Recovery depends upon the severity of the disease or trauma that caused the amnesia. Most people recover their memories in time. In amnesia caused by some medications, recovery can be within minutes. Other cases may require days, months, or even years to recover. Sometimes the person never recovers their memories.

How Do You Treat Amnesia

If there’s a specific and known cause of amnesia, the cause will be treated. There’s no medication specific to amnesia. As I said above, often no treatment is necessary. Occupational therapy teaches skills and methods for dealing with memory loss. Sometimes, psychotherapy helps people adjust to memory loss and move forward.

But What About Dementia?

Dementia is more than forgetting. With dementia the memory loss is progressive and accompanied by cognitive problems that lead to a decreased ability to perform activities of daily living. Remember dementia is another umbrella term. We’ll discuss that and specific diseases soon.

Want to Know More?

My sources for this post include the, the Merck Manual,, and the NIH. If you choose other sources, verify that the information is based on medical science. You may also wish to ask your doctor for more information.

Remembering and Forgetting

Remembering and forgetting are complex issues. And story books and movies aside, amnesia is frightening to everyone involved. This post skims over this information in an effort to answer questions and point you to more answers. If you have concerns about yourself, a friend, or family member, please consult your physician. Otherwise, I’m happy to answer your questions and would love to know if you knew about amnesia.

Do You Have a Terrible Memory?

Forgetfulness gets a bad rap. There are jokes about forgetfulness. You curse yourselves when you forget things. When you forget an appointment, you explain that you have a terrible memory. But do you really? Is forgetfulness always a problem?

Image of a finger with a ribbon tied to it, Do you have a terrible memory? Or is a little forgetfulness a good thing?

This is part two of my exploration of memory and memory loss. If you missed the first post, read, What Do You Remember and How. Today’s post is about forgetting or forgetfulness. It’s something we all do. It’s something many of us fear. But forgetting is to memory what yin is to yang.

Why You Forget

According to Psychology Today, we focus on understanding the world, not remembering it. In real life, there are relatively few situations where we focus on remembering—in school, preparing for a speech, and when meeting new people. 

You don’t have a terrible memory. “Memory is designed to be selective.” It’s probably better that we don’t remember every—parking spot we’ve used, password and pin code we’ve ever had, every meal we’ve ever eaten. “People who are better able to prune away irrelevant events are also better able to remember pertinent events, a phenomenon known as adaptive forgetting.”

We do not remember days; we remember moments. 

Cesare Pavese

Types of Forgetting

Storage Failure happens when you cannot anchor the memory properly (perhaps because of a lack of focus) or the storage system (your brain) is damaged.

Interference happens when a bit of new information overwrites older information. The article in Psychology today uses the analogy of writing something in sand, then writing something else over the top of that.

Retrieval Failure happens when you can’t access a certain piece of information even though we know it’s there. Most of you have had the experience of attempting to tell someone a name (of  a person, place, book, movie, etc.) but couldn’t think of it. Then hours later, the name pops into your head. 

Protective forgetting is a psychologically motivated type of forgetting. It shields you from discomfort. If you remember how your friend hurt you, forgiveness and moving on may be impossible.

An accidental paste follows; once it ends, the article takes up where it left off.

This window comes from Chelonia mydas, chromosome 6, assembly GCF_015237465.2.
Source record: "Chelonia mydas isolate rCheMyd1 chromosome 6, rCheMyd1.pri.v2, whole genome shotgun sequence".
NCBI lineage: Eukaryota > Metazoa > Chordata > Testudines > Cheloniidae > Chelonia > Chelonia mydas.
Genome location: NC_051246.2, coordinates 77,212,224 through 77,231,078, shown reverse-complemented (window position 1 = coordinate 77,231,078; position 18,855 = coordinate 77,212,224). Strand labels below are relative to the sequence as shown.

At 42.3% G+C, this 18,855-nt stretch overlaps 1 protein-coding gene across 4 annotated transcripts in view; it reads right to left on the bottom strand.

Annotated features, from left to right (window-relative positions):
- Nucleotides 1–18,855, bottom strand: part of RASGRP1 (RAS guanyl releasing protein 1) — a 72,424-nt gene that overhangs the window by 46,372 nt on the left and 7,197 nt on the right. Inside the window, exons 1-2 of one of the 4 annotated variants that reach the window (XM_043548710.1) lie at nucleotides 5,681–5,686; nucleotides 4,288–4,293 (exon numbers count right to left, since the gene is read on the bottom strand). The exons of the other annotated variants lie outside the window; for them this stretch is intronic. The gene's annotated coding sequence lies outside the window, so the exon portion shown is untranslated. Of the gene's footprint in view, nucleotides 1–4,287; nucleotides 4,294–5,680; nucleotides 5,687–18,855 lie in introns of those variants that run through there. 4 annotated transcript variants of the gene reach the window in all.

Finally, Decay may play a part in forgetting. This theory suggests that our memories fade with time. 

Normal Forgetfulness

You have heard of dementia and Alzheimer’s disease. Likely you associate both with forgetfulness or memory problems.

You might worry that forgetting an appointment might be a sign of memory loss. But we all occasionally forget a name, the right word, or an appointment, then remember them later. We all forget how to get to an address we don’t visit often. And we all get confused about the day of the week or the date, but figure it out later. 

Normal forgetfulness and normal age-related memory loss are , according to Mayo Clinic, generally manageable and don’t disrupt your ability to work, live independently or maintain a social life.” 

A question mark next to a silhouette of a head with gears inside--do you have a terrible memory?

Memory Problems

There are two general terms that describe memory problems: Amnesia and Dementia. Both are “umbrella” terms (terms that cover several conditions). 

“Amnesia refers to the loss of memories, such as facts, information and experiences. Though forgetting your identity is a common plot device in movies and television, that’s not generally the case in real-life amnesia.”

Merriam-Webster Dictionary defines dementia as  “a usually progressive condition (such as Alzheimer’s disease) marked by the development of multiple cognitive deficits (such as memory impairment, aphasia, and the inability to plan and initiate complex behavior) … dementia is diagnosed only when both memory and another cognitive function are each affected severely enough to interfere with a person’s ability to carry out routine daily activities. — The Journal of the American Medical Association”

Between 60% to 80% of people with dementia have Alzheimer’s according to WebMD. But there are as many as 50 other causes of dementia.

If you are concerned about memory problems in yourself or a loved one, online quizzes and information are not enough. Please consult your physician. Or consult a neuropsychologist for cognitive-behavioral testing and evaluation.

In Conclusion

Forgetting things gets a bad rap. I know I have a terrible memory. And I’m certain I frequently use all five types of forgetting. But there’s a difference between normal forgetfulness and memory problems such as amnesia and dementia. Memory and memory loss are huge, complex subjects. My posts are a simple introduction to the concepts and diseases that affect our memory. Did you learn something? If you have concerns about yourself or a loved one, please contact your health care provider. Stay tuned. We’ll discuss amnesia and dementia in more detail soon.